Friday, December 05, 2008

Book Reviews: A Partisan’s Daughter and The Hour I First Believed

I know that in my last post I wrote about being book-barren. Fortunately, my most favorite authors in the whole wide world recently released (like my alliteration?) new novels, which coincided perfectly with my T-giving travel plans.

Making my 5 ½ hr. flight, with layovers, much more bearable.

I started off with Louis de Bernières's A Partisan’s Daughter. I’m going to assume most of you are unfamiliar with the genius and stunning literary glory that defines de Bernières's novels. He’s one of those authors who too often flies under the radar, but his books really are works of art. He did receive some notoriety a few years back when Correlli’s Mandolin was made into a movie—but like most movies, it didn’t do justice to the book. Birds Without Wings, hands down my favorite book EVER, came soon after.

So imagine my excitement when one of those creepy Facebook ads—the kind that stalks your reading preferences—appeared on the page, announcing de Bernières's latest gift to the world.

Upfront clarification: My favorite works by de Bernières's are those that tackle wars, families being split, heart-rendering suffering—all of the good stuff. A Partisan’s Daughter, in contrast, is a short novel that doesn’t involve a graphic war, or Greek islands (again, a bit of an anomaly for de Bernières's), but it’s still lovely.

It describes a strange relationship that develops between a London man and a Yugoslov woman, whom he assume(s) to be a prostitute. The book follows their long friendship, and slowly, page-by-page, her past is seemingly told. It reminded me a bit of Sophie’s Choice, by William Styron. Both books reveal rather tragic stories of women and contain protagonists who are intrigued—and somewhat ruined—by them.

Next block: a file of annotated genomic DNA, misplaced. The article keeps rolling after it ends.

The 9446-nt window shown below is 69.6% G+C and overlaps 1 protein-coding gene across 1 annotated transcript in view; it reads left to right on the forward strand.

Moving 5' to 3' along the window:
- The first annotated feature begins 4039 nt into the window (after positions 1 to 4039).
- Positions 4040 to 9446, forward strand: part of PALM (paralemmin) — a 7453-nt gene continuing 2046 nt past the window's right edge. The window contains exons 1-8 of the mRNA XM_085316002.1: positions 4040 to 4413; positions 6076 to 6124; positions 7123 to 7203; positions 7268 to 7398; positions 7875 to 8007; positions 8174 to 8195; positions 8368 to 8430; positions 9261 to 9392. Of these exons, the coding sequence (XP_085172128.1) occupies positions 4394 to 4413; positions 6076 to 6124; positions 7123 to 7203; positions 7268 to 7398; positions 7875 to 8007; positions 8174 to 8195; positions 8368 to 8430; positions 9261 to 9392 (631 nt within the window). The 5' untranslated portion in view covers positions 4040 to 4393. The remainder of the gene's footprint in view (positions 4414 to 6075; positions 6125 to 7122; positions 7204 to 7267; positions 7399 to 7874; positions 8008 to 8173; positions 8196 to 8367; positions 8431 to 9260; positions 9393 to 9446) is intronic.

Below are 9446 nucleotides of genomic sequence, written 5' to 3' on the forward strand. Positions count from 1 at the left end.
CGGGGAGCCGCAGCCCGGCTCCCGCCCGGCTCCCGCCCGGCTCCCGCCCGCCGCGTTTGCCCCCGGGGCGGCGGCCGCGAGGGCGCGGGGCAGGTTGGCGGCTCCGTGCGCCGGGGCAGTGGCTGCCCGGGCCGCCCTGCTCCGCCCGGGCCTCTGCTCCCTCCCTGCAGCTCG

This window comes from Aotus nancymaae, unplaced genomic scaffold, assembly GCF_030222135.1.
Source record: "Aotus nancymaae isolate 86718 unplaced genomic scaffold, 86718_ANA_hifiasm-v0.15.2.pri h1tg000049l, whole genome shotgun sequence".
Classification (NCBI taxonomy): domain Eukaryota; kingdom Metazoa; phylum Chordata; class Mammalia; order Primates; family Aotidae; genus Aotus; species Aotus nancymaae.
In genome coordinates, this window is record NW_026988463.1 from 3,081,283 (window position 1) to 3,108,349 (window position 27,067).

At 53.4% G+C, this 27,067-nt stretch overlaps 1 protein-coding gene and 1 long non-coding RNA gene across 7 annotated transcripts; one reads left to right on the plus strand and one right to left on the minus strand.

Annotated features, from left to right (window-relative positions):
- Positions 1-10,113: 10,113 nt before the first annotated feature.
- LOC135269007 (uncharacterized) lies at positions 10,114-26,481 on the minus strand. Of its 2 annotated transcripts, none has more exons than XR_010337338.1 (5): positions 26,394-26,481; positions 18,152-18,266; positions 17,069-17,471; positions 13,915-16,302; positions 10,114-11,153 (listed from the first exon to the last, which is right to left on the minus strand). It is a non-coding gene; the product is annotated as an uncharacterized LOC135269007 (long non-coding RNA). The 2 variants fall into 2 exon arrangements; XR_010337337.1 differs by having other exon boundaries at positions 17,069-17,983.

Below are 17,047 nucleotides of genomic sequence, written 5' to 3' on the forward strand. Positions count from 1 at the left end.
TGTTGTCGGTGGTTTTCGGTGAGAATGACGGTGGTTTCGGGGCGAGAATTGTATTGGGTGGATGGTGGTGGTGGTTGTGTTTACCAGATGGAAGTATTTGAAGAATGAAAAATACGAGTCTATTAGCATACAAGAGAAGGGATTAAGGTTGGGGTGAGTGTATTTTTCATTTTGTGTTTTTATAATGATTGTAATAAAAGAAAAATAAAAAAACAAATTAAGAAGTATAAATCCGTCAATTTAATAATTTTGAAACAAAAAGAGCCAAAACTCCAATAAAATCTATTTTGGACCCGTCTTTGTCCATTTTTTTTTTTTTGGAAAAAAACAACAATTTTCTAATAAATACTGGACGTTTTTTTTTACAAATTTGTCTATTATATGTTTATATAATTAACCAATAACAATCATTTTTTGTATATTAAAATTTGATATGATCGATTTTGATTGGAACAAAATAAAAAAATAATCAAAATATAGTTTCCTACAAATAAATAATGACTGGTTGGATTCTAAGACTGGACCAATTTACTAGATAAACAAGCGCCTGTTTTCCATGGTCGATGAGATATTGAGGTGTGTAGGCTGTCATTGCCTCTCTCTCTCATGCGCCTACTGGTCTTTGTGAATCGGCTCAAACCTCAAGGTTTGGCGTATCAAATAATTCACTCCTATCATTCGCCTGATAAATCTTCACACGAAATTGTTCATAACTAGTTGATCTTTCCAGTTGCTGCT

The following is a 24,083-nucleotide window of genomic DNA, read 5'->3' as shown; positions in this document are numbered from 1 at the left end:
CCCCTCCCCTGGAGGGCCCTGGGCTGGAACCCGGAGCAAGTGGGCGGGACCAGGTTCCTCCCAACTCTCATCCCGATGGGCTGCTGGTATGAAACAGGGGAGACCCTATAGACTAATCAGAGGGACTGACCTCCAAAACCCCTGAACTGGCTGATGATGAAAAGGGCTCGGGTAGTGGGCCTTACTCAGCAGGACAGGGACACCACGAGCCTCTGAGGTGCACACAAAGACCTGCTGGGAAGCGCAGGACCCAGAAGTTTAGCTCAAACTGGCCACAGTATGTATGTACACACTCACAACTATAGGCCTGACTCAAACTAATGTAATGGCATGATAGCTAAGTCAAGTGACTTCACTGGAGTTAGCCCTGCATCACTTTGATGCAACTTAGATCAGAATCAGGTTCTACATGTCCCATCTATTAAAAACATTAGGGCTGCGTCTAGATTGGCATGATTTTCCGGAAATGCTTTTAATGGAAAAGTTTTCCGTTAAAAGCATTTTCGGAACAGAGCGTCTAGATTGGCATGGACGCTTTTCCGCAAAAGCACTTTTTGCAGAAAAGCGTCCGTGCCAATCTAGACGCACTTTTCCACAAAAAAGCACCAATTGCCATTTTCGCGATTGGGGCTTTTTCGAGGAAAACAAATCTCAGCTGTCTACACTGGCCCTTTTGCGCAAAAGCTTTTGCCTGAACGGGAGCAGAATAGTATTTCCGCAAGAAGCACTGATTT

It was a quick read. I do recommend.

I moved onto a 700 + masterpiece by Wally Lamb, The Hour I First Believed. Lamb is a bit more well-known—his books, This Much I Know is True, and She’s Come Undone, received the unfortunate modern American equivalent to the Western canon—endorsement by Oprah. I’ll admit, though, sometimes she has good taste—and somehow, in-between all of her cover shoots for her magazine, she manages to read a book. (Oh, look! Oprah’s on the cover, AGAIN.)

Anyhow, in typical Lamb fashion, his protagonist is screwed-up and completely fallible, but by the end of the novel, you’re a huge fan. Lamb’s books absolutely suck me in—I get so caught up in the darkness of his plot twists, the unjust fates that afflict his characters, that by the end, I’m basically pleading with Lamb to write just ONE GOOD THING that will befall them. He comes through, but not in a sappy-feel-too-good-about-it way.

When I first read the book cover for The Hour I First Believed, I wasn’t entirely sure. Not that Lamb has ever let me down—but one of his subject matters in this book—Columbine, seemed a bit too dark—even by Lamb standards. Well, more than dark—it was real, it happened, and even though his books always deal with tragic debacles, he customarily sticks to fictional creations.

Columbine certainly influences the book—but the book is so, so much more. I found myself ignoring my family and curled up in a ball on the couch reading, digesting the tale. In the spirit of not ruining the story, I will say that his main character, Caelum Quirk, manages to befall many more tragedies than just Columbine, giving him the official seal of a perfect Lamb protagonist.

Do read it—but clear your schedule first.

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